Rain meant any real testing of the 1190SX’s limits would have to wait for another time. However, the upright seating position compared to the RX is a welcome feature during any street ride.

Rain meant any real testing of the 1190SX’s limits would have to wait for another time. However, the upright seating position compared to the RX is a welcome feature during any street ride.

Nonetheless, a few things stand out about the 1190SX. First, the simple change from clip-ons to handlebars noticeably alters the riding position. It sounds obvious, but the more upright stance is easier on the back and wrists, which is especially appreciated on highway jaunts (either that or I’m just getting old). If it were mine, I’d opt for bars that are slightly higher still, while moving the pegs down to their lowest (of two) positions. This puts the feet about half an inch lower and a quarter-inch forward.

Just as I experienced at Indy, the 1190cc V-Twin is the center of attention. Twisting the throttle is met with an utterly addictive surge of torque that, from the seat-of-the-pants dyno, feels more outrageous to me than even the Super Duke R. And yes, I’m aware how audacious that sounds. No matter the gear and no matter the speed, if the gigantic torque curve the EBR delivers doesn’t put a smile on your face, there’s something wrong with you.

Aggressive rake and trail numbers combined with a short wheelbase gives the SX superb agility. Standard Pirelli Diablo Rosso Corsa tires work well, even in the wet.

Aggressive rake and trail numbers combined with a short wheelbase gives the SX superb agility. Standard Pirelli Diablo Rosso Corsa tires work well, even in the wet.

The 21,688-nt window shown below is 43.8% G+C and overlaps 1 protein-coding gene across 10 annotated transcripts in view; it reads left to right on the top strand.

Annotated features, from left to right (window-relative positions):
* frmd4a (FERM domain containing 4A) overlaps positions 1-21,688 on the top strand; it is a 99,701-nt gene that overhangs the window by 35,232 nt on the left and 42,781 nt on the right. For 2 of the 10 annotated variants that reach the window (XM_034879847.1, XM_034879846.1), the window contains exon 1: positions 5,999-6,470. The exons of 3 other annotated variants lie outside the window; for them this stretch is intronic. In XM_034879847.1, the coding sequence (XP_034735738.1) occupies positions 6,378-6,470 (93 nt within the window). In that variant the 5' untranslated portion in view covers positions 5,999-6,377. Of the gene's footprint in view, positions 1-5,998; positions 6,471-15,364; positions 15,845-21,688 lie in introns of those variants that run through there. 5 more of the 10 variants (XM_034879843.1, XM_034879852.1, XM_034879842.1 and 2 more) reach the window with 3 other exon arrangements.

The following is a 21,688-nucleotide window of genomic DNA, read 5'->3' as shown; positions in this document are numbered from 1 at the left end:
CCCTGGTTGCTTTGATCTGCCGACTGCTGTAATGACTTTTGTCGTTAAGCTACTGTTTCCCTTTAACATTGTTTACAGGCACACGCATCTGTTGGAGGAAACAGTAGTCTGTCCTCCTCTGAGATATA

A tall first gear slightly tames that power when leaving a stoplight, but, assuming the traction control isn’t set too high, hoisting a wheelie accidentally will be a fate many experience – not that there’s anything wrong with that. Shifts are done without the help of a quickshifter, though one will be available through EBR parts and accessories in the future and will fit both the SX and RX. Personally, as I was never able to shift cleanly from first to second without using the clutch, opting for the quickshifter option is a no-brainer. That said, shifts through the rest of the gears are smooth. Considering the $16,999 KTM Super Duke R, which is only $4 more than the EBR, is also sans quickshifter (something the $14,950 BMW and $14,499 Aprilia are both equipped with), the lack of one on both the KTM and EBR just doesn’t make sense.

Equally pleasing as the torque are the wonderful sounds the bike makes. It barks loudly at every twist of the wrist, with a mean, two-pronged guttural attack on the senses coming from both the exhaust as well as the huge 61mm throttle bodies as they suck all available air in the vicinity. Although it’s already intoxicating in stock form, an aftermarket pipe will surely make it come alive. As an added bonus, hearing the chain idler whine as it keeps proper tension on decel sounds similar to a supercharger whine, giving the EBRs a distinctive noise unlike anything else out there.

It wouldn’t be an EBR without a massive perimeter rotor. While it no-doubt looks cool and performs well, they aren’t quite at the level of a high-end Brembo setup.

It wouldn’t be an EBR without a massive perimeter rotor. While it no-doubt looks cool and performs well, they aren’t quite at the level of a high-end Brembo setup.